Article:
The encroachment by the Plaintiff to build access to his property from Parcels V2611 and V 2609 onto the two Defendants’ land was measured 9.63 m by 6.10 metres, an area of 58.73 square metres. As a beacons check was necessary, this encroachment could not be confirmed. In a subsequent submission, a detailed survey plan by Antoine Ah-Kong was attached showing the encroachment by the Plaintiff onto the Defendants’ land.
 Learned Counsel for the First Defendant has submitted that the testimony of the Plaintiff indicates that he was aware when he purchased the land that it was enclaved but that he was of the view that he would be granted a right of way in any case. He submitted that the Plaintiff had not acted in good faith in his application for the right of way, having first asked for 1.5 metre right of way and subsequently a 3 metre right of way over her land with the knowledge that the First Defendant’s land was already burdened with another access road and was quite small in area. He queried how a commercial building had been erected without a right of way and despite the Planning Authority asking the Plaintiff to desist from construction until the same had been obtained. He further submitted that the Plaintiff had not brought evidence to show that the secondary road he was using to access his land was in fact a public secondary road. Finally, he submitted that substantial damage was intentionally caused by the Plaintiff to the First Defendant’s land.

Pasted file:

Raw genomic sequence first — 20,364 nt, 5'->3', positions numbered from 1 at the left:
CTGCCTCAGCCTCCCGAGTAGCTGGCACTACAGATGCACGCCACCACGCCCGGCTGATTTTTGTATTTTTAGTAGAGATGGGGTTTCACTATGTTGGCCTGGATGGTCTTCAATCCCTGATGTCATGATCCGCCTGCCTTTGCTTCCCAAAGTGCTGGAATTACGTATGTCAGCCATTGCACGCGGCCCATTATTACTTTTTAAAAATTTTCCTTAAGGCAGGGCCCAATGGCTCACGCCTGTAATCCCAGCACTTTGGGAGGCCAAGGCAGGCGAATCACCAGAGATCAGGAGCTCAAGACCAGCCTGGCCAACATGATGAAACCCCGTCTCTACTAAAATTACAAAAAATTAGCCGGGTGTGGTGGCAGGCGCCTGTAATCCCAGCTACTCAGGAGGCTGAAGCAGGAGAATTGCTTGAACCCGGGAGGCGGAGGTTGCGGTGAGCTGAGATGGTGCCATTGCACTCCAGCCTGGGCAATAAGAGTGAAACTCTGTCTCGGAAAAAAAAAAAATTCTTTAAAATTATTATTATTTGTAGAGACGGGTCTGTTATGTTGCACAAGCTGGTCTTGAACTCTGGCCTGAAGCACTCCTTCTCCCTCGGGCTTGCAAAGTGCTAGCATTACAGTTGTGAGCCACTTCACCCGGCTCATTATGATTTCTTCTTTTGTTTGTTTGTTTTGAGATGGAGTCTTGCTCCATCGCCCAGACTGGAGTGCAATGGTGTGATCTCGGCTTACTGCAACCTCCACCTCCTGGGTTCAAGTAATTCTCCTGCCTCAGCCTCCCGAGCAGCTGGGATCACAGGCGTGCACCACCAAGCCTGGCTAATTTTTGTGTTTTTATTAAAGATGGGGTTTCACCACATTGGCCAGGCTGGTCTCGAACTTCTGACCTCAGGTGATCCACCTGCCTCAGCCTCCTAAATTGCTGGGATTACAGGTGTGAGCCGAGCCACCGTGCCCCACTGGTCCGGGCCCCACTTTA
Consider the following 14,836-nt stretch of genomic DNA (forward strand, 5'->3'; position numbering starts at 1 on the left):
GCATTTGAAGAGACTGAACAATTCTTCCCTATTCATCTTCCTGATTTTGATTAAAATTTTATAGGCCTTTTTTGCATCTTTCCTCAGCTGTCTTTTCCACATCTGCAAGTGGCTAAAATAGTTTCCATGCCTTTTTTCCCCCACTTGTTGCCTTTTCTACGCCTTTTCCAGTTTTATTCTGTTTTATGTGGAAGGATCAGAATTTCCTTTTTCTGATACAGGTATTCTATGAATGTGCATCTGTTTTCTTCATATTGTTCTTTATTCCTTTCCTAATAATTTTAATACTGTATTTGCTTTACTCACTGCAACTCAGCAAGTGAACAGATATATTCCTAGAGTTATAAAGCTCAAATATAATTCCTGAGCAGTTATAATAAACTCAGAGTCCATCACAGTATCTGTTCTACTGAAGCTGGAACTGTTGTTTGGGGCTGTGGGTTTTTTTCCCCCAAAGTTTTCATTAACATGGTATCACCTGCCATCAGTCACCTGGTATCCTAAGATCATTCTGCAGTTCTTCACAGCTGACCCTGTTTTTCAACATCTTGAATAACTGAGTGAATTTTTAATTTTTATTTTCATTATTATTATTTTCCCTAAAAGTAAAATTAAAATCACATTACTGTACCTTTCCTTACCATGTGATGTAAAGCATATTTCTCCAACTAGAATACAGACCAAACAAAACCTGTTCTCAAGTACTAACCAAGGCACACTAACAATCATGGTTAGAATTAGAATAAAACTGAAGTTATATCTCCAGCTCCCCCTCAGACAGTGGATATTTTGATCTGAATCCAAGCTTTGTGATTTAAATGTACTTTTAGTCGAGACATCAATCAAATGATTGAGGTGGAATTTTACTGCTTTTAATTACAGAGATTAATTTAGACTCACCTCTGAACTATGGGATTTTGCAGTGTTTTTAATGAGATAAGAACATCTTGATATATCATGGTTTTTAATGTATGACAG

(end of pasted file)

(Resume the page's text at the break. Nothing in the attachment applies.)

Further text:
Insofar as the law is concerned, he conceded that when land is enclaved a passage has to be granted to the owner of the property but that adequate compensation ought to be paid for any damage caused and account taken of the need to reduce damage to the neighbouring property.
 Similarly, the Second Defendant has submitted that the acts of the Plaintiff were done without permission and that he had forced the issue of the right of way by assuming that one would be granted in any case and was uncaring about the damage he occasioned to the Second Defendant's land in the process. Further, since it has now transpired that access to the Plaintiff's land would necessitate a right of way from the public road across other land belonging to persons not joined in the suit, the right of way claimed should not be granted.
 Despite the Plaintiff’s Counsel stating in court that she would be filing submissions in this case none have been forthcoming from her and I proceed nevertheless.
 In Ramgasamy v Chief Executive Officer of Planning Authority SCSC 865, I gave a summary of the law relating to rights of way in Seychelles. I can do no better than to reiterate what was stated in that case:
“35. The law relating to rights of way is clearly stated in the Civil Code and in jurisprudence. First, Article 639 states:
An easement arises either from the natural position of land or from obligations imposed by law or from agreements amongst owners.
36. In addition, Article 682 provides in relevant part:
1. The owner whose property is enclosed on all sides, and has no access or inadequate access on to the public highway, either for the private or for the business use of his property, shall be entitled to claim from his neighbours a sufficient right of way to ensure the full use of such property, subject to his paying adequate compensation for any damage that he may cause (emphasis mine).
37. Article 691 also provides in relevant part that:
Non-apparent continuous easements and discontinuous easements, apparent or non-apparent, may not be created except by a document of title.